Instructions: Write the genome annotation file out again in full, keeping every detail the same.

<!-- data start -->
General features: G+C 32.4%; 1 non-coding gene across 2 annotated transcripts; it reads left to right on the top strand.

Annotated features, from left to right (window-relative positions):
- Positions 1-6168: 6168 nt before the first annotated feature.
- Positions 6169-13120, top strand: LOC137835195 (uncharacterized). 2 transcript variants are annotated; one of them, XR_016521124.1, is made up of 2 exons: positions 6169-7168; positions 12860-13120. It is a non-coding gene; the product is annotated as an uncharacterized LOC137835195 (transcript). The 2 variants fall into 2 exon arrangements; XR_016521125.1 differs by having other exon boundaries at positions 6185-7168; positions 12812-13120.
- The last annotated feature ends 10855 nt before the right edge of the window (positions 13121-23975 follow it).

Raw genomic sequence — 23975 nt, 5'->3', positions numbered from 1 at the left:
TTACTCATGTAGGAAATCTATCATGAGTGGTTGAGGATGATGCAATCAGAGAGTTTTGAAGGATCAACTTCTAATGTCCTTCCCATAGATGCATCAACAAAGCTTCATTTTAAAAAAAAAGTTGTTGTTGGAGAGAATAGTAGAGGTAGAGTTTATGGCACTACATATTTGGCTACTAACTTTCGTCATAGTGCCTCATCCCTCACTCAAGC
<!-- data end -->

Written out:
General features: G+C 32.4%; 1 non-coding gene across 2 annotated transcripts; it reads left to right on the top strand.

Annotated features, from left to right (window-relative positions):
- Positions 1-6168: 6168 nt before the first annotated feature.
- Positions 6169-13120, top strand: LOC137835195 (uncharacterized). 2 transcript variants are annotated; one of them, XR_016521124.1, is made up of 2 exons: positions 6169-7168; positions 12860-13120. It is a non-coding gene; the product is annotated as an uncharacterized LOC137835195 (transcript). The 2 variants fall into 2 exon arrangements; XR_016521125.1 differs by having other exon boundaries at positions 6185-7168; positions 12812-13120.
- The last annotated feature ends 10855 nt before the right edge of the window (positions 13121-23975 follow it).

Raw genomic sequence — 23975 nt, 5'->3', positions numbered from 1 at the left:
TTACTCATGTAGGAAATCTATCATGAGTGGTTGAGGATGATGCAATCAGAGAGTTTTGAAGGATCAACTTCTAATGTCCTTCCCATAGATGCATCAACAAAGCTTCATTTTAAAAAAAAAGTTGTTGTTGGAGAGAATAGTAGAGGTAGAGTTTATGGCACTACATATTTGGCTACTAACTTTCGTCATAGTGCCTCATCCCTCACTCAAGC